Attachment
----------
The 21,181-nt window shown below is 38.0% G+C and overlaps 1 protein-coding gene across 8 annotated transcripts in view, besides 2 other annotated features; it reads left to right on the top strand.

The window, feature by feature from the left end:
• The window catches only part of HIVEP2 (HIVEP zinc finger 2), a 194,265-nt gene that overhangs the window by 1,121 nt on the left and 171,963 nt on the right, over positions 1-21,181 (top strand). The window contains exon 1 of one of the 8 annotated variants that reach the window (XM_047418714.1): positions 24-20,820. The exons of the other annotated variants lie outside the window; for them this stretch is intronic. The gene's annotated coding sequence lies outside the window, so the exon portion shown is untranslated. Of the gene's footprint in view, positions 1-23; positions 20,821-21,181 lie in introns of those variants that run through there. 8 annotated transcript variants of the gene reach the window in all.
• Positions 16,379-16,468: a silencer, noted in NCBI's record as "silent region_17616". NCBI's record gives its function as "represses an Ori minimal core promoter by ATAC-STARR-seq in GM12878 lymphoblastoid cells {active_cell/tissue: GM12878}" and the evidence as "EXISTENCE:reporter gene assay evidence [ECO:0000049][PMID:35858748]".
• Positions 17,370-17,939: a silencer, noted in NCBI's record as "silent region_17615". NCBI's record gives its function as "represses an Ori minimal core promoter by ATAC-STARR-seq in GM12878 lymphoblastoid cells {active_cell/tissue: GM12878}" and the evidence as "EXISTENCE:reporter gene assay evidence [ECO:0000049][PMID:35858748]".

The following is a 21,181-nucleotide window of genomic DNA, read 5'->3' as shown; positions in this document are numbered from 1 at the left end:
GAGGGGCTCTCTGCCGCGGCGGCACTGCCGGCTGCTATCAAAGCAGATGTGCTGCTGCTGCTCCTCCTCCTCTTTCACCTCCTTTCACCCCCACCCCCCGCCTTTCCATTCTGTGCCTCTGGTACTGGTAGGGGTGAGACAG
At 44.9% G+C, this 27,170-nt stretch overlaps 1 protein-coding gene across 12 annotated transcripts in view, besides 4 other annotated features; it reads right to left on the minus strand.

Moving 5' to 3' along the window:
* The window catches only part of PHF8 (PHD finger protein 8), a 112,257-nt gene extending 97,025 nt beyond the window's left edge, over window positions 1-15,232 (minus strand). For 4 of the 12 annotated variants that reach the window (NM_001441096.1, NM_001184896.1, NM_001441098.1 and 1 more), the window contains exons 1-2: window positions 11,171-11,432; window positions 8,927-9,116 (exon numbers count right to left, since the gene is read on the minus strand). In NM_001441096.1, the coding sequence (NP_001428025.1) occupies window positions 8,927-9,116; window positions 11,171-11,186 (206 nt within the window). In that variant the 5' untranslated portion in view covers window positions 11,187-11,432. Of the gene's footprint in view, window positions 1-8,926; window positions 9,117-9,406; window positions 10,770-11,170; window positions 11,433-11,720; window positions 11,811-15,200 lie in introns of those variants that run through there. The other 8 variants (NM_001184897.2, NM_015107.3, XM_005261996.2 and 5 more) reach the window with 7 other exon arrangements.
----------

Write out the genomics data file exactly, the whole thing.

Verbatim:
The 21,181-nt window shown below is 38.0% G+C and overlaps 1 protein-coding gene across 8 annotated transcripts in view, besides 2 other annotated features; it reads left to right on the top strand.

The window, feature by feature from the left end:
• The window catches only part of HIVEP2 (HIVEP zinc finger 2), a 194,265-nt gene that overhangs the window by 1,121 nt on the left and 171,963 nt on the right, over positions 1-21,181 (top strand). The window contains exon 1 of one of the 8 annotated variants that reach the window (XM_047418714.1): positions 24-20,820. The exons of the other annotated variants lie outside the window; for them this stretch is intronic. The gene's annotated coding sequence lies outside the window, so the exon portion shown is untranslated. Of the gene's footprint in view, positions 1-23; positions 20,821-21,181 lie in introns of those variants that run through there. 8 annotated transcript variants of the gene reach the window in all.
• Positions 16,379-16,468: a silencer, noted in NCBI's record as "silent region_17616". NCBI's record gives its function as "represses an Ori minimal core promoter by ATAC-STARR-seq in GM12878 lymphoblastoid cells {active_cell/tissue: GM12878}" and the evidence as "EXISTENCE:reporter gene assay evidence [ECO:0000049][PMID:35858748]".
• Positions 17,370-17,939: a silencer, noted in NCBI's record as "silent region_17615". NCBI's record gives its function as "represses an Ori minimal core promoter by ATAC-STARR-seq in GM12878 lymphoblastoid cells {active_cell/tissue: GM12878}" and the evidence as "EXISTENCE:reporter gene assay evidence [ECO:0000049][PMID:35858748]".

The following is a 21,181-nucleotide window of genomic DNA, read 5'->3' as shown; positions in this document are numbered from 1 at the left end:
GAGGGGCTCTCTGCCGCGGCGGCACTGCCGGCTGCTATCAAAGCAGATGTGCTGCTGCTGCTCCTCCTCCTCTTTCACCTCCTTTCACCCCCACCCCCCGCCTTTCCATTCTGTGCCTCTGGTACTGGTAGGGGTGAGACAG
At 44.9% G+C, this 27,170-nt stretch overlaps 1 protein-coding gene across 12 annotated transcripts in view, besides 4 other annotated features; it reads right to left on the minus strand.

Moving 5' to 3' along the window:
* The window catches only part of PHF8 (PHD finger protein 8), a 112,257-nt gene extending 97,025 nt beyond the window's left edge, over window positions 1-15,232 (minus strand). For 4 of the 12 annotated variants that reach the window (NM_001441096.1, NM_001184896.1, NM_001441098.1 and 1 more), the window contains exons 1-2: window positions 11,171-11,432; window positions 8,927-9,116 (exon numbers count right to left, since the gene is read on the minus strand). In NM_001441096.1, the coding sequence (NP_001428025.1) occupies window positions 8,927-9,116; window positions 11,171-11,186 (206 nt within the window). In that variant the 5' untranslated portion in view covers window positions 11,187-11,432. Of the gene's footprint in view, window positions 1-8,926; window positions 9,117-9,406; window positions 10,770-11,170; window positions 11,433-11,720; window positions 11,811-15,200 lie in introns of those variants that run through there. The other 8 variants (NM_001184897.2, NM_015107.3, XM_005261996.2 and 5 more) reach the window with 7 other exon arrangements.